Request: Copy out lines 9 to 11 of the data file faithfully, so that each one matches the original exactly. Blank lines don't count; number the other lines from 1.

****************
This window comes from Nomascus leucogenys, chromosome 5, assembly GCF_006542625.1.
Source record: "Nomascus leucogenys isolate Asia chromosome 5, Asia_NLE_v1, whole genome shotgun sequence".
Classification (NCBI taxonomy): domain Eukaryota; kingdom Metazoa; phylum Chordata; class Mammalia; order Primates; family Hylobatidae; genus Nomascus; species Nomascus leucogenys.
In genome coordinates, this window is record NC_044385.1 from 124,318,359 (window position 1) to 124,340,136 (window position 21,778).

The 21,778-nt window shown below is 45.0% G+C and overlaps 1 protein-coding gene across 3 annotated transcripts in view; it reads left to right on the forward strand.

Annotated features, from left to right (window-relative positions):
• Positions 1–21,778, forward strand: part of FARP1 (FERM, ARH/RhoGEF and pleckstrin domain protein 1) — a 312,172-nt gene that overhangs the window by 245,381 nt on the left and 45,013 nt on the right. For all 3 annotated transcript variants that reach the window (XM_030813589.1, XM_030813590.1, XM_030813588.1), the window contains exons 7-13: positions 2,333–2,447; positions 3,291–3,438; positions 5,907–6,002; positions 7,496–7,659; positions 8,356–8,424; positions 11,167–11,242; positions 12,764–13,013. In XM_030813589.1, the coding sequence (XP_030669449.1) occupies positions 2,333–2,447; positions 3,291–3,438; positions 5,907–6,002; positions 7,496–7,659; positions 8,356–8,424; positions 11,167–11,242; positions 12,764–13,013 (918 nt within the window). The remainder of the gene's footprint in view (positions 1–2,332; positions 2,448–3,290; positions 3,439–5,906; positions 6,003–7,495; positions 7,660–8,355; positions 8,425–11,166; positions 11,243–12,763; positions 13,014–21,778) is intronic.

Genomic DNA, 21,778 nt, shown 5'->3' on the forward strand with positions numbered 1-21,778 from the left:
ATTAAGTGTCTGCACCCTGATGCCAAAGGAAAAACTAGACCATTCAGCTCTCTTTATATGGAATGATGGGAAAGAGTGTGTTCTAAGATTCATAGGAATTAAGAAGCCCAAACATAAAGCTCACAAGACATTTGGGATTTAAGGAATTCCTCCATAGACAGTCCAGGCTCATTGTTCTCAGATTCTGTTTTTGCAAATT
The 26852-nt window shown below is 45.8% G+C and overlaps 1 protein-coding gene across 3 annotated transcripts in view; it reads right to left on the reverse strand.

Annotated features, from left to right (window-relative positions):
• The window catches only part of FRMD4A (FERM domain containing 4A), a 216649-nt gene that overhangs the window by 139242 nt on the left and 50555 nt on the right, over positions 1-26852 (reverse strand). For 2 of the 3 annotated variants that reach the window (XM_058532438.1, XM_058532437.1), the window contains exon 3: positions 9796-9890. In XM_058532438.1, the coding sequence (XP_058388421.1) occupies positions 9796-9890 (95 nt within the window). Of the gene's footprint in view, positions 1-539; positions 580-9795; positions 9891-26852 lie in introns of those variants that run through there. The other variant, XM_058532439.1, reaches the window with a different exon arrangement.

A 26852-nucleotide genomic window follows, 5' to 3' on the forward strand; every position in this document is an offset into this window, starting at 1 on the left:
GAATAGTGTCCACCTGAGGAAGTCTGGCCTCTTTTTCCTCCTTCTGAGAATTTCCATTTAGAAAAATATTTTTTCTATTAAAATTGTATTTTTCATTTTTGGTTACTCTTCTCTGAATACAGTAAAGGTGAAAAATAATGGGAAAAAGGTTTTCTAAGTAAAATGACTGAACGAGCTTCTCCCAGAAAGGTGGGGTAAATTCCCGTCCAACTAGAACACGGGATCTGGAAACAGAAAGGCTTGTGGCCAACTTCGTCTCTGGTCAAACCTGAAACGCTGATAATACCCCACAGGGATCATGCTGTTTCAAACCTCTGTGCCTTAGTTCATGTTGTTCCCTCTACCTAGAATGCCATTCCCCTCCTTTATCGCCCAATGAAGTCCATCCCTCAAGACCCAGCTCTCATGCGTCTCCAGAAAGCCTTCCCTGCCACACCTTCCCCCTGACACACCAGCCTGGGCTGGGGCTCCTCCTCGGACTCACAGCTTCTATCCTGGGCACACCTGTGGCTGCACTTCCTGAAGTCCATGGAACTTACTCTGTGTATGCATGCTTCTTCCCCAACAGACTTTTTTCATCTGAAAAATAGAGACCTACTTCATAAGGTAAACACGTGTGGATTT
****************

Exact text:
ATTAAGTGTCTGCACCCTGATGCCAAAGGAAAAACTAGACCATTCAGCTCTCTTTATATGGAATGATGGGAAAGAGTGTGTTCTAAGATTCATAGGAATTAAGAAGCCCAAACATAAAGCTCACAAGACATTTGGGATTTAAGGAATTCCTCCATAGACAGTCCAGGCTCATTGTTCTCAGATTCTGTTTTTGCAAATT
The 26852-nt window shown below is 45.8% G+C and overlaps 1 protein-coding gene across 3 annotated transcripts in view; it reads right to left on the reverse strand.

Annotated features, from left to right (window-relative positions):